by Conrad Brunner
Indianapolis, October 29, 2002 - For most of his career, Brad Miller has flown under the radar. If you noticed his work, you were paying close attention. If you didn't, you were in the majority.
That will change this year.
In his fifth NBA season, Miller is no longer a spare part, no longer a project. At age 26, as the starting center for the Pacers, he is right in the middle of that thing he has managed to avoid for so long: the spotlight.
On a team loaded with spectacular potential, brimming with flashy young talent, there is no player more critical to the team's success than the laid-back, low-key, workmanlike Miller.
"He's the most important piece," said coach Isiah Thomas. "We can't win without him in the middle."
That's a pretty big load to place on one player's shoulders, particularly one who has never been in anything close to a starring role in the NBA. But Miller was the primary reason the Pacers made the seven-player trade with Chicago last February because he filled the biggest void in the lineup.
"He allows Jermaine (O'Neal) to do what he does, and he allows everybody else to do what they do," Thomas said. "It's kind of like what (Bill) Laimbeer was for us (in Detroit). There's no way we could've won the championships without Laimbeer because he allowed everybody to be themselves. That's what Brad does for this team."
Miller played at the highest level of his career after joining the Pacers, averaging 15.1 points and 7.9 rebounds while shooting .562 from the field. In the last nine games of the regular season, with the team in a desperate push for the playoffs, he averaged 18.8 points and shot .577. Overall, he averaged 13.6 points and 8.2 rebounds. He was tied for sixth in the league in offensive rebounds (3.3).
All of which is nice, but none of it means as much to Miller as the potential for team success this season.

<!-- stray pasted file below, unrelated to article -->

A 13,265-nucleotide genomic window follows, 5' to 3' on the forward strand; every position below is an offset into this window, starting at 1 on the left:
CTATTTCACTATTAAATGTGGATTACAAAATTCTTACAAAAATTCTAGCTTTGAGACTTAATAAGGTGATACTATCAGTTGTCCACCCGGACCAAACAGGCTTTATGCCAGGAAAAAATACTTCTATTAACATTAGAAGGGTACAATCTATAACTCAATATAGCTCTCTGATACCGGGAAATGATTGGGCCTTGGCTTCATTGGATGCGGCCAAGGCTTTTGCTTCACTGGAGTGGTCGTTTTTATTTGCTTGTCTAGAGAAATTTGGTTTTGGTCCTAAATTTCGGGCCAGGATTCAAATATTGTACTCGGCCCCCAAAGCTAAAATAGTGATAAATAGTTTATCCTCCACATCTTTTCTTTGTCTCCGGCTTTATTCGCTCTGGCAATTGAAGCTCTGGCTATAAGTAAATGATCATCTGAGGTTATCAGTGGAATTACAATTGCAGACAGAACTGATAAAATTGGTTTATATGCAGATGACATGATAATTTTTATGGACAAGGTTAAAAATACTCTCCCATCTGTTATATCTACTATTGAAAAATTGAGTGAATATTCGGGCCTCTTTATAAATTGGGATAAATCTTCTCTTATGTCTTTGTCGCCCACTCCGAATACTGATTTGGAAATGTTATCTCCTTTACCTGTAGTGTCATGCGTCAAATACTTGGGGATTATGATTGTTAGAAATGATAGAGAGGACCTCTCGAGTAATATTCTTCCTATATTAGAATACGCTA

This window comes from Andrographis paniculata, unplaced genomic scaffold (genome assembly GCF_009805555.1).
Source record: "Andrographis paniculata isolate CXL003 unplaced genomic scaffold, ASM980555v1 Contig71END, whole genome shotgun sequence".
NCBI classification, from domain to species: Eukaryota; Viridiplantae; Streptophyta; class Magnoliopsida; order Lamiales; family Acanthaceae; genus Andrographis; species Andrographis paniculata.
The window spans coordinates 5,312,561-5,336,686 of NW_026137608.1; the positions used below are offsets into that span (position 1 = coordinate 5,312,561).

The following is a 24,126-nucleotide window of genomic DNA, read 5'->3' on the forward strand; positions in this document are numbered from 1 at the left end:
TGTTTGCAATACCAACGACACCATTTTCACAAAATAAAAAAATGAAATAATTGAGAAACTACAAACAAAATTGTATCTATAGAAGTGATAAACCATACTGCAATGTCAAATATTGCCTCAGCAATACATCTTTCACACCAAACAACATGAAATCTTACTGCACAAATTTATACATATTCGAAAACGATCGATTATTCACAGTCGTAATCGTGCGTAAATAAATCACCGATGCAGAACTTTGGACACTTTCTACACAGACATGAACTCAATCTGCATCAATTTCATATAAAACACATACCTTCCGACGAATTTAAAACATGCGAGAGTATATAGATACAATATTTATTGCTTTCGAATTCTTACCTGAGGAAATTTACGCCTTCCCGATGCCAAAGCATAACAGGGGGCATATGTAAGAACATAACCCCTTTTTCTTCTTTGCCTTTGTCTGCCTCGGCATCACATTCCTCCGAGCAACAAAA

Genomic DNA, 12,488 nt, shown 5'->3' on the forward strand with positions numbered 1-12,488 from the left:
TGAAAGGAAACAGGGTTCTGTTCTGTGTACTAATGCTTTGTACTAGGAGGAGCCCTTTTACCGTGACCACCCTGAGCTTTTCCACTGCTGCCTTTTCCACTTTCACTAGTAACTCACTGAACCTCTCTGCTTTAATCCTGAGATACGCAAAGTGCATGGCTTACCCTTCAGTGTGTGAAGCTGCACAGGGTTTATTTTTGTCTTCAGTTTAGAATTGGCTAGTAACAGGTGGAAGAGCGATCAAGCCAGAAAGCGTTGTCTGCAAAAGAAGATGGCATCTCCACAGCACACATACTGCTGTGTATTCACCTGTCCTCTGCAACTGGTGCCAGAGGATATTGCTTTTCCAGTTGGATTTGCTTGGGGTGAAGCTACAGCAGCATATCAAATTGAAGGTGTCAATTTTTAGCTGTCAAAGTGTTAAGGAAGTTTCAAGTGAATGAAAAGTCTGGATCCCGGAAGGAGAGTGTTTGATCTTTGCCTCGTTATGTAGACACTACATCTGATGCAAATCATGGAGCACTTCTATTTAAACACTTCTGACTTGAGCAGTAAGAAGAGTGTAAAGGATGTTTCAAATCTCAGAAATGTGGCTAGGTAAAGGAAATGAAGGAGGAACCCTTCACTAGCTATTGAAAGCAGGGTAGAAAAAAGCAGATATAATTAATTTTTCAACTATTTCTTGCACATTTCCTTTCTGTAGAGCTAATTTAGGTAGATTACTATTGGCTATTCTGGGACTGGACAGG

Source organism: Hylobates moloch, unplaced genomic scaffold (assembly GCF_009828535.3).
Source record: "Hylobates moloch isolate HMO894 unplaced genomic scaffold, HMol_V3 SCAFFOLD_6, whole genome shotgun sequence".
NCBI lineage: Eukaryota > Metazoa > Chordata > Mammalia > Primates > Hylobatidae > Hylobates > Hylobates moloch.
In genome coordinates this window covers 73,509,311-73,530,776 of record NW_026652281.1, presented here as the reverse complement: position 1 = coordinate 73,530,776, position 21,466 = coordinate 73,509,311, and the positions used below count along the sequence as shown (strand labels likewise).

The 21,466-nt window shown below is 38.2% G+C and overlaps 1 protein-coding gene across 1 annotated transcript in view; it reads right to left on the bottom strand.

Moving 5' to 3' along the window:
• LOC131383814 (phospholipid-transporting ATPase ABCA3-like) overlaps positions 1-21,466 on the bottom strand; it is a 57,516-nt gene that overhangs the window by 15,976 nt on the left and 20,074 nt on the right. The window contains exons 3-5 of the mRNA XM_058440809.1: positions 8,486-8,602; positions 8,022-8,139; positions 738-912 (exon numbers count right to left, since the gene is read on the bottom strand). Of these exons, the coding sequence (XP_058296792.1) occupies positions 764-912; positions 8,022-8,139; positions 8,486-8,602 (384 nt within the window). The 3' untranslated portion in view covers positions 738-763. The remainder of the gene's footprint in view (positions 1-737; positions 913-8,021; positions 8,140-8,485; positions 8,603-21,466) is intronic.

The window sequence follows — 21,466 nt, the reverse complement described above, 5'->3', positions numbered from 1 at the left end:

"It's been great to sit there all summer and think, 'We have no excuses not to win','' he said. "We did enough to get into the playoffs last year. You figure the natural curve of everyone wanting to get better over the summer gives you reason to work at it a little bit harder to get ready for this season.
"I think I'm just going to go out there and really try to understand the game a lot and understand what coach wants to do. I'm going to try to settle it down. It's not going to be the most athletic position we have on the team but we're going to try to be one of the smartest positions out there."
There is no thinner position in the NBA than center. Beyond Shaquille O'Neal, there are no dominant players in the middle. Many teams man the position with displaced power forwards. Few have players who fill the mold.
Hard as it may be for some to believe, Miller has actually elevated into the upper echelon at his position. Among NBA starting centers, he ranked first in free-throw percentage (.775), third in field goal percentage (.499), fourth in scoring, fifth in assists (2.0) and sixth in steals (1.0).
"I think he has kind of just snuck up on everybody," Thomas said. "Those guys, when we got them from Chicago, they had been in such a losing situation but they have a lot of basketball left and they can still grow and become better. We were kind of lucky in the trade to get them at the point where they're getting ready to take off."
If he keeps this up, Miller is no longer going to be one of the most underrated players in the league. He might even become a star, like it or not.
"Who cares?" he said. "My teams have always won, except in Chicago. In college it was the same way. Everybody would talk about other people but who cares if we still win? That's all we're looking to do is win some games and not worry about that. It really doesn't matter to me. That's all political stuff. You can't change that. You just do what you do."
What Miller does, he does better than most, which is enough to give the Pacers legitimate hopes of winning in a big way this season.
And that would make him happy.